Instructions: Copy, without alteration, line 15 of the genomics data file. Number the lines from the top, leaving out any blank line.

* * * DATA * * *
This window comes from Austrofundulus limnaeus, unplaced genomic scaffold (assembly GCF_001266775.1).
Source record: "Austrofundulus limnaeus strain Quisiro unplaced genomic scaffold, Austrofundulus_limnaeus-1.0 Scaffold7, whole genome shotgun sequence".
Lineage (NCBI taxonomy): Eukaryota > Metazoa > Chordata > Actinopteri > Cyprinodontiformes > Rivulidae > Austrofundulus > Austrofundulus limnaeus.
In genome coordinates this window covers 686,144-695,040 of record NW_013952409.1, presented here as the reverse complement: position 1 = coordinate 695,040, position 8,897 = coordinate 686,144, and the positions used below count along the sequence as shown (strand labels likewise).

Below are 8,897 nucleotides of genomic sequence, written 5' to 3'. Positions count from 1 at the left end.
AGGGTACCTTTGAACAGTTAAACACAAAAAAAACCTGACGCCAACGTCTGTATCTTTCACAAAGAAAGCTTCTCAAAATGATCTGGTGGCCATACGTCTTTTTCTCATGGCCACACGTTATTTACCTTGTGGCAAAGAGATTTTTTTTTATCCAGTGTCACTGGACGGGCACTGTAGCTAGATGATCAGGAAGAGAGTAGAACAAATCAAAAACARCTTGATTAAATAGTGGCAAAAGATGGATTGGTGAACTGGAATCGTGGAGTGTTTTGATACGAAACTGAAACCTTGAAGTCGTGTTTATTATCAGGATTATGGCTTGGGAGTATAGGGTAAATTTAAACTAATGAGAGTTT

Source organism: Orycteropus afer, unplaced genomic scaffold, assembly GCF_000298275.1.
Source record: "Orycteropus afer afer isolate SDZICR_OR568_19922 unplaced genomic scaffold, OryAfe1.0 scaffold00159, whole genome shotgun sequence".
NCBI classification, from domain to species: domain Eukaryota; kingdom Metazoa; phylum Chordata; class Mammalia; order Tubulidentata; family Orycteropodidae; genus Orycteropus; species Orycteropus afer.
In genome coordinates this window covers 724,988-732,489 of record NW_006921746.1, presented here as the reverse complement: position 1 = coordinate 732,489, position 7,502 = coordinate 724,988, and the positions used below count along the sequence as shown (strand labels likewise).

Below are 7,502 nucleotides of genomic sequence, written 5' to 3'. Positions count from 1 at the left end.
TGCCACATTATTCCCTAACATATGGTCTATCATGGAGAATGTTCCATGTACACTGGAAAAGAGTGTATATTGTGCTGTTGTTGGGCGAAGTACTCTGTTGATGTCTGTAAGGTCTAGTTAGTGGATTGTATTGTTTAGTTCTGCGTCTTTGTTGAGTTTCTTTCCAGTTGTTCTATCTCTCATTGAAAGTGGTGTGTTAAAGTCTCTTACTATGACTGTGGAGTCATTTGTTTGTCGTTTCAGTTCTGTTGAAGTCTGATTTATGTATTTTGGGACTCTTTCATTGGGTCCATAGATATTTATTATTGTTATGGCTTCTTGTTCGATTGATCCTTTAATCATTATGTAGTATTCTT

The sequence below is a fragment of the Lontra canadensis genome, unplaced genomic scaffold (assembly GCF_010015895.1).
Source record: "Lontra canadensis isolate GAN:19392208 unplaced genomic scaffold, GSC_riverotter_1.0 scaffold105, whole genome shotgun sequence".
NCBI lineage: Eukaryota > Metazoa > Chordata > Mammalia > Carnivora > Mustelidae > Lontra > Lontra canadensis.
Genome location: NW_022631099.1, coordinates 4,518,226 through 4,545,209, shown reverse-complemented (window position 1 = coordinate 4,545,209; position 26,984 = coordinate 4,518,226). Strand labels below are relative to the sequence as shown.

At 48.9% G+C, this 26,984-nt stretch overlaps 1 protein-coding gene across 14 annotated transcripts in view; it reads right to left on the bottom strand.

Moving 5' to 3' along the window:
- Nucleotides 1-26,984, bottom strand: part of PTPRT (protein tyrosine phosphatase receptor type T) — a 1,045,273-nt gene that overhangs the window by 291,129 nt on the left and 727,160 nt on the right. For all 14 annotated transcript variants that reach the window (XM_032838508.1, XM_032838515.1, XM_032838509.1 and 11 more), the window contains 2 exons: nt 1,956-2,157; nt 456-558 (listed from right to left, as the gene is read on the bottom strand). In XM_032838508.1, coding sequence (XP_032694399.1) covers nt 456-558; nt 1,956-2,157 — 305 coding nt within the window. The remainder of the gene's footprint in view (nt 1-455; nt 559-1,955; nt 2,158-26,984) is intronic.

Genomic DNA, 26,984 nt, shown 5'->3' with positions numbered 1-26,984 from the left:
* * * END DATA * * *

NCBI lineage: Eukaryota > Metazoa > Chordata > Mammalia > Carnivora > Mustelidae > Lontra > Lontra canadensis.